Telling your story vs. learning to cope
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For me, it's gone in little steps, and very slowly (infuriatingly slowly, most of the time). And most of it has been more to do with me engaging with what happened, than about me telling somebody else. But I feel like I'm a good way down my healing path now.
When I was a kid, I was obsessed with what was happening. But equally, I couldn't think of it, not the details, anyway. I so wanted to tell. I'd practice in my head for hours about what I could say, I'd gear myself up to say it...but I never managed it. I could never really imagine what would happen afterwards, though, even in an ideal world. I became a nervous wreck.
I had the opportunity in my teens to talk to a child psychologist about it, but as he could barely be bothered to remind himself of my name, let alone my case details, I couldn't disclose anything to him at all.
For ages, I couldn't think about it. Like literally, I'd try and think about it, and my mind would just shut off. I'd end up thinking round it, or more often than not, just switching off and zoning out completely.
By the time I was in my late teens I had every PTSD symptoms going, I was a mess, too paranoid to go out, never speaking to anyone, terribly agoraphobic. And I was getting psychosis with my depressive periods. I'd get totally fixated on little flashes of it, over and over again for days. Ugh. It was hard to tell what was real then. I spent a lot of time drinking it away. I cried loads, deeply and often. I think people knew that stuff had happened to me, but I could never admit any of it. I acted like the suggestion was almost funny. I was like this all through my twenties and early 30s.
When I was raped I tried to tell my mum. She didn't believe me. I didn't tell the police, I couldn't face it, and I assumed they wouldn't believe me either. I still regret this.
I saw psychs and MH staff periodically and accidentally but never admitted anything. They mostly acted like if I couldn't tell, then I was weak and silly, and that I deserved every bad feeling that I had. Ah, the caring profession......
Once a nurse asked me directly if anything had happened (I was haven't some trouble letting her do my smear). I was too shocked at being asked to tell her the truth. She was quite cross with me. Other girls, she said, have REAL problems. I felt for years that I'm missed an important opportunity here.
When I could think about it a little more, I started getting tics (saying No loudly, grunting, turning my head sharply) - the clearer the image, the stronger the tics were. I still get these, sometimes, but less so now. But it was important for me to get to this stage...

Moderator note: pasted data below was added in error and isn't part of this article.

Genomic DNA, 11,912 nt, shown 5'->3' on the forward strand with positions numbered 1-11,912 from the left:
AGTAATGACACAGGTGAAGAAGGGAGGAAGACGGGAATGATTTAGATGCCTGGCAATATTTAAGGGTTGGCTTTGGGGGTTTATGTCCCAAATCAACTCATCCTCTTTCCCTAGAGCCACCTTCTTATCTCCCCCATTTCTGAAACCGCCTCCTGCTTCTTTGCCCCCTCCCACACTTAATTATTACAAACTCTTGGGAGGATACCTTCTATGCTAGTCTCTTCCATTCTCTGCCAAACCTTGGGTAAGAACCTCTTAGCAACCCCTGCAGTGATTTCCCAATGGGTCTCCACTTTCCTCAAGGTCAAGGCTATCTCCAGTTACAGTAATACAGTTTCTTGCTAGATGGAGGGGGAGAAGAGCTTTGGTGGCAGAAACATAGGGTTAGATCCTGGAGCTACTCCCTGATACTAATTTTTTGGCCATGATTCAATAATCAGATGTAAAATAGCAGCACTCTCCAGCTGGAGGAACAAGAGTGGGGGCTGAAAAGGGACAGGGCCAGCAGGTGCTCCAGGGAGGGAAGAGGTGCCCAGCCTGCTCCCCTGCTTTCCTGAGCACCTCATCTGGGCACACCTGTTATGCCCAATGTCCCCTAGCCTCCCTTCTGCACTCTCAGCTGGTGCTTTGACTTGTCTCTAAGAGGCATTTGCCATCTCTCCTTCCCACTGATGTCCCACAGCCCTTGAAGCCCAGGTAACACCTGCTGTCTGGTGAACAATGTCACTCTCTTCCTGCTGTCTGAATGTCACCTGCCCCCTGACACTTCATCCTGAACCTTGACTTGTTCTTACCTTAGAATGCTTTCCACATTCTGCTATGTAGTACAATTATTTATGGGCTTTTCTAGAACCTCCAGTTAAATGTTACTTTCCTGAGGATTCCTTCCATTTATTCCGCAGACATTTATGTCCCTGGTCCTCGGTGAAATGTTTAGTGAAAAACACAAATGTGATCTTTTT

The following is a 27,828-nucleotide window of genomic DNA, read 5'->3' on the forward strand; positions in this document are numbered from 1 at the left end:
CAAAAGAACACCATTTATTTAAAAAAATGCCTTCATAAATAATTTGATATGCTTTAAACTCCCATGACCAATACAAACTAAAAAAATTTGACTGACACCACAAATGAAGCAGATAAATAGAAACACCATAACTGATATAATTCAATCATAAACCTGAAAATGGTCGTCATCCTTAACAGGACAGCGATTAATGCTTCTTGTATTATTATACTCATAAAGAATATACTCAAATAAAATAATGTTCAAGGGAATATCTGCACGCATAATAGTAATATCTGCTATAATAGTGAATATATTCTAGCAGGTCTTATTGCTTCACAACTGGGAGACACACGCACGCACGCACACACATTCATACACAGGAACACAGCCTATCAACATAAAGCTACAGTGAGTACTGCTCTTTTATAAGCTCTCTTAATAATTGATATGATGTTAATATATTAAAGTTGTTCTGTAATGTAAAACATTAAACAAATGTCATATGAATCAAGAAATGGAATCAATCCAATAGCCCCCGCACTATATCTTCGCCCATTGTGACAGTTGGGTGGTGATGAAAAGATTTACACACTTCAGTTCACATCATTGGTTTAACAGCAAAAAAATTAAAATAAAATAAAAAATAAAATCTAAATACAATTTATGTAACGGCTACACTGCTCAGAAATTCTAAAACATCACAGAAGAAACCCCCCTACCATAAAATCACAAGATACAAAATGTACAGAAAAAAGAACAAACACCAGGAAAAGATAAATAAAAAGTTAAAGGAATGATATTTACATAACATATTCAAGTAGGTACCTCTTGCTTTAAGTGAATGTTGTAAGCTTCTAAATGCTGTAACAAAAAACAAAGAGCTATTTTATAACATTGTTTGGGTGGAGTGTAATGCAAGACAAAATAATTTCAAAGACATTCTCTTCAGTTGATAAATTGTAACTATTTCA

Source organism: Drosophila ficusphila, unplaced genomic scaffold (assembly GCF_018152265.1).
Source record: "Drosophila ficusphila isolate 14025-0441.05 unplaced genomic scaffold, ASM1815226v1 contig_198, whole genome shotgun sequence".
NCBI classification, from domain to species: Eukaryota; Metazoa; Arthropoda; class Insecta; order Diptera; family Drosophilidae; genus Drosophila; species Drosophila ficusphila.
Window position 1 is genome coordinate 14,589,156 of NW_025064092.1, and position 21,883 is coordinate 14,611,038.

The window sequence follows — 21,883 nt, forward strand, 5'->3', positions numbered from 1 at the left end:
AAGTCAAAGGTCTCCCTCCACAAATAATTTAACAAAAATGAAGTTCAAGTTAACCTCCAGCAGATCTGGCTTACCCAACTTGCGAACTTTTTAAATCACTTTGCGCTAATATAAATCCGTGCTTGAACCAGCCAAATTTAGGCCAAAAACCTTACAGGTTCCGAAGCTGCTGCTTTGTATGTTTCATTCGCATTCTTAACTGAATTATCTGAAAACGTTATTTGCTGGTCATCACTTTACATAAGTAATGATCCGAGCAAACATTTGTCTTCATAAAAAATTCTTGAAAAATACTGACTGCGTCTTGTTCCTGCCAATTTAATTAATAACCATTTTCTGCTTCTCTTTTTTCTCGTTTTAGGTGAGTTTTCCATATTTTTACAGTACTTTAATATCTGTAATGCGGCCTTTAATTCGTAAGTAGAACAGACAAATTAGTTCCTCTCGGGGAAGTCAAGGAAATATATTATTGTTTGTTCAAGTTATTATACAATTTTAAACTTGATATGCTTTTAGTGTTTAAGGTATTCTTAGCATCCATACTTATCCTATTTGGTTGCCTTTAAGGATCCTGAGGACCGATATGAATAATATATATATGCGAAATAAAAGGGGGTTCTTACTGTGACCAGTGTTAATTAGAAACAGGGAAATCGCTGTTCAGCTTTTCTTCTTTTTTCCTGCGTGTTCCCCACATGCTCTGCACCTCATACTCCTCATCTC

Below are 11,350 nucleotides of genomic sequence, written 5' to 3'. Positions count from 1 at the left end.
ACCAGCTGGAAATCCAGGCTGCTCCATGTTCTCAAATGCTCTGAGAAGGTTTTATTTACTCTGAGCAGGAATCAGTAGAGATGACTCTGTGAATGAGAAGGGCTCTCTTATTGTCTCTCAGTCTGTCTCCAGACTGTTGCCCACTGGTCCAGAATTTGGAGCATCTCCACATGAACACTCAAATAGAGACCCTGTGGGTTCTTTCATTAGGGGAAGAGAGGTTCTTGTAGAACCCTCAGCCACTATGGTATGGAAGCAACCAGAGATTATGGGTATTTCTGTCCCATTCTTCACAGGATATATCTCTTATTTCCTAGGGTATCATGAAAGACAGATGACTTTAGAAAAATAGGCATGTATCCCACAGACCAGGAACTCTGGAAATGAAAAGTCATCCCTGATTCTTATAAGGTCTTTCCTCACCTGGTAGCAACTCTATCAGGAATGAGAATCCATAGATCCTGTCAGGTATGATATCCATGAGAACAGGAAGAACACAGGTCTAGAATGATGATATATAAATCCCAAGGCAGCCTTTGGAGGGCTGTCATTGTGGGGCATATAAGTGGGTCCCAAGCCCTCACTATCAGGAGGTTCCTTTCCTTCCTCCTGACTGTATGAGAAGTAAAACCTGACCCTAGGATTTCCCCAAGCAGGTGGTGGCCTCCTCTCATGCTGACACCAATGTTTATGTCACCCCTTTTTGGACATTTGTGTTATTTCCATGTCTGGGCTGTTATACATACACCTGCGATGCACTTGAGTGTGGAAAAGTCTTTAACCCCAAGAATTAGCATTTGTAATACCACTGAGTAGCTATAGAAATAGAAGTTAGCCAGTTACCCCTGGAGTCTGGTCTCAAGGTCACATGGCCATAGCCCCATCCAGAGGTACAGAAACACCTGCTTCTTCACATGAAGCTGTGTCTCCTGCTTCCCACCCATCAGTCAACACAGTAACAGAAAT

...cos the next one was actually being able to put everything (or at least, a lot of it) in the right order, in my head. I had some very bad MH episodes during this period, and for many months I felt completely obsessed and quite consumed by it. I really felt that that was all that was in me.
A couple of years ago I felt ready to get some help. I spoke to my pdoc - no details at all, just said that the CSA and R had happened.
Then I found PA! And read, and read, and read (I could hardly stop), and was totally overwhelmed by so many people trying to hard to work through their awful experiences. And I was more relived than I have words to express, to find that my feelings, my reactions, the things that had changed in me were not unusual at all. And I started posting, and received so much fantastic support. Honestly, this is what made the biggest difference to me.
Then I found a T. I've been going for about eight months now. I believe I have been lucky this time. I was very apprehensive at first, and distrustful. But I feel a thousand times more relaxed there now. My T knows my quirks. She knows never to touch me. She talks to me very clearly. She explains why she says things. She accepts what I tell her and never makes me feel bad or guilty about it. She looks for ways to move forward instead of dwelling on the past. She pushes me to be kind to myself, and teaches me how when I don't understand how this can done. she never compares me with anyone else. I needed all of this, but I didn't know that when I started seeing her.
First I talked about how I am now. And how I've coped so far. And then about the guilt. And then the anger. And sort of worked backwards, from the R to the CSA. And more recently, about other bad stuff that happened, that 'd not even thought of in that context before. If it's hard, I type it out and give it to her. Sometimes I give her posts I've made on PA. I think I'm finally able now to put the CSA away for now, which is a massive weight lifted from me, and inspires me to continue with T. I still have never told the gritty, revolting details, and I flit between thinking that I need to, that it's essential, and then thinking that it's unnecessary. If I ever choose to disclose, I will probably start by writing everything down and posting on here first, before sharing with my T. Actually, I think I'm starting to do this today....
I told a nurse, very recently. She was kind, and angry on my behalf. I had never thought that someone might react like that. If I did physical contact, I'd have hugged her.
I have no intention of telling anyone I know in RL. It's too late to tell my family now, and I think that just very recently, I've come to terms with this. I would never share it with anyone else. I can't think of a single reason why I would ever want to.
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